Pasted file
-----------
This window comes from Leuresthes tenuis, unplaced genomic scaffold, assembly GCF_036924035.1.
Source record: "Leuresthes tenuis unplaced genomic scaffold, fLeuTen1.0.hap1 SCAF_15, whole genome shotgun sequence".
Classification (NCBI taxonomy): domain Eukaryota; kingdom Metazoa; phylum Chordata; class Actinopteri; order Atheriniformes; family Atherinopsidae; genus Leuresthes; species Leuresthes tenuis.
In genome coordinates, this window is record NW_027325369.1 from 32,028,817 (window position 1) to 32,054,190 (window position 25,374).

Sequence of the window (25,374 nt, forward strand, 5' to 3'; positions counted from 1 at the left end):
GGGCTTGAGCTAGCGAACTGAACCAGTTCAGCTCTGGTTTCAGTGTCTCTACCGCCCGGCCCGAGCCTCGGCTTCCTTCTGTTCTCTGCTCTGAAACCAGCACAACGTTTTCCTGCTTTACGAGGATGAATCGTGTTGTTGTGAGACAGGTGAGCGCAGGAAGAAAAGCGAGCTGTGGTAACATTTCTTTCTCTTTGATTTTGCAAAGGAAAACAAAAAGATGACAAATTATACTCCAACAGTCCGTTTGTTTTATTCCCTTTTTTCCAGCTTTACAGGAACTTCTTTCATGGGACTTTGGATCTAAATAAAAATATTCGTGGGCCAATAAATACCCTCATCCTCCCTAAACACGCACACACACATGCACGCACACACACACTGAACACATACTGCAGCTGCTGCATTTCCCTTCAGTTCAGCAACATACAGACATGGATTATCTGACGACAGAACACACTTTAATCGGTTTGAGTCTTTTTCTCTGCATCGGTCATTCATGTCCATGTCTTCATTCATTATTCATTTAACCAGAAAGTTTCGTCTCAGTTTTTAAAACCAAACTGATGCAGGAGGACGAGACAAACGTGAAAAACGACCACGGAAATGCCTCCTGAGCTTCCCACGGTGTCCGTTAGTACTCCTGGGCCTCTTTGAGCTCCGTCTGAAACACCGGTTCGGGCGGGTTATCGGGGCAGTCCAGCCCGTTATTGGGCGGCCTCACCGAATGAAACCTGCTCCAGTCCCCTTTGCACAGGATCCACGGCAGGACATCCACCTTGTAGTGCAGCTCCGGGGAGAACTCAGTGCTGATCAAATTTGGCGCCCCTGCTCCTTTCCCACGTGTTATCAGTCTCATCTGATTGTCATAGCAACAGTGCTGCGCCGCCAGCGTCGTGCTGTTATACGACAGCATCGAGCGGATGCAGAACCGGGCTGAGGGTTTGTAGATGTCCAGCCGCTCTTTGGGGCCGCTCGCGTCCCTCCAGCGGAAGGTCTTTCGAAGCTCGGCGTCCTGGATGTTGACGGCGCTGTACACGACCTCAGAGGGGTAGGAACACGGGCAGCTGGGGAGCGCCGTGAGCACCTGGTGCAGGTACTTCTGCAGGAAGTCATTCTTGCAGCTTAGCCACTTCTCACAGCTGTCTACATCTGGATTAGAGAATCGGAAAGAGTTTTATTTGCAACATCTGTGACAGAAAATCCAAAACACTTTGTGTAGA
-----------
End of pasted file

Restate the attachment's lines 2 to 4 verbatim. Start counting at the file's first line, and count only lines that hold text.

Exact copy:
Source record: "Leuresthes tenuis unplaced genomic scaffold, fLeuTen1.0.hap1 SCAF_15, whole genome shotgun sequence".
Classification (NCBI taxonomy): domain Eukaryota; kingdom Metazoa; phylum Chordata; class Actinopteri; order Atheriniformes; family Atherinopsidae; genus Leuresthes; species Leuresthes tenuis.
In genome coordinates, this window is record NW_027325369.1 from 32,028,817 (window position 1) to 32,054,190 (window position 25,374).